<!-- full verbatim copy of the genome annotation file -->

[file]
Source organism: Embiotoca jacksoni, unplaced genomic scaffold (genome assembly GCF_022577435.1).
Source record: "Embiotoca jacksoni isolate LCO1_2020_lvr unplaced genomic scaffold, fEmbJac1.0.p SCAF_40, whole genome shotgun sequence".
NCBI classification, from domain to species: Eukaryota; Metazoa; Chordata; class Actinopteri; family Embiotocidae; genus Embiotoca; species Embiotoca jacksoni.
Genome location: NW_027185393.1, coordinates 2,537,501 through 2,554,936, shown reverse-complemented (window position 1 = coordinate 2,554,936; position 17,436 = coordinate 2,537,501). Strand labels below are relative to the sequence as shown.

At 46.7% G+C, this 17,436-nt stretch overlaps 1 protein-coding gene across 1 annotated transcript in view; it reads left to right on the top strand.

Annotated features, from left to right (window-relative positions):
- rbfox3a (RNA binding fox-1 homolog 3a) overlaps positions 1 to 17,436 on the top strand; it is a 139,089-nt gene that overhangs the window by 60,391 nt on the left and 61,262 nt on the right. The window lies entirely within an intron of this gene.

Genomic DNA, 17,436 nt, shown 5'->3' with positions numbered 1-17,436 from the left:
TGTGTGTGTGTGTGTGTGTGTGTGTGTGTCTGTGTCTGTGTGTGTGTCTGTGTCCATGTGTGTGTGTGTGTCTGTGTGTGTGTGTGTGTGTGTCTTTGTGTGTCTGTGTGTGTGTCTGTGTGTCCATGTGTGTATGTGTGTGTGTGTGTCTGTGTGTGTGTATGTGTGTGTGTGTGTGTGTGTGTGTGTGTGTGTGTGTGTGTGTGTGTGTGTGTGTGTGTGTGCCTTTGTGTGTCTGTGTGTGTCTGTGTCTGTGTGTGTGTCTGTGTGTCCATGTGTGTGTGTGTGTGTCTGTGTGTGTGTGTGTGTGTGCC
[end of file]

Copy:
Source organism: Embiotoca jacksoni, unplaced genomic scaffold (genome assembly GCF_022577435.1).
Source record: "Embiotoca jacksoni isolate LCO1_2020_lvr unplaced genomic scaffold, fEmbJac1.0.p SCAF_40, whole genome shotgun sequence".
NCBI classification, from domain to species: Eukaryota; Metazoa; Chordata; class Actinopteri; family Embiotocidae; genus Embiotoca; species Embiotoca jacksoni.
Genome location: NW_027185393.1, coordinates 2,537,501 through 2,554,936, shown reverse-complemented (window position 1 = coordinate 2,554,936; position 17,436 = coordinate 2,537,501). Strand labels below are relative to the sequence as shown.

At 46.7% G+C, this 17,436-nt stretch overlaps 1 protein-coding gene across 1 annotated transcript in view; it reads left to right on the top strand.

Annotated features, from left to right (window-relative positions):
- rbfox3a (RNA binding fox-1 homolog 3a) overlaps positions 1 to 17,436 on the top strand; it is a 139,089-nt gene that overhangs the window by 60,391 nt on the left and 61,262 nt on the right. The window lies entirely within an intron of this gene.

Genomic DNA, 17,436 nt, shown 5'->3' with positions numbered 1-17,436 from the left:
TGTGTGTGTGTGTGTGTGTGTGTGTGTGTCTGTGTCTGTGTGTGTGTCTGTGTCCATGTGTGTGTGTGTGTCTGTGTGTGTGTGTGTGTGTGTCTTTGTGTGTCTGTGTGTGTGTCTGTGTGTCCATGTGTGTATGTGTGTGTGTGTGTCTGTGTGTGTGTATGTGTGTGTGTGTGTGTGTGTGTGTGTGTGTGTGTGTGTGTGTGTGTGTGTGTGTGTGTGTGCCTTTGTGTGTCTGTGTGTGTCTGTGTCTGTGTGTGTGTCTGTGTGTCCATGTGTGTGTGTGTGTGTCTGTGTGTGTGTGTGTGTGTGCC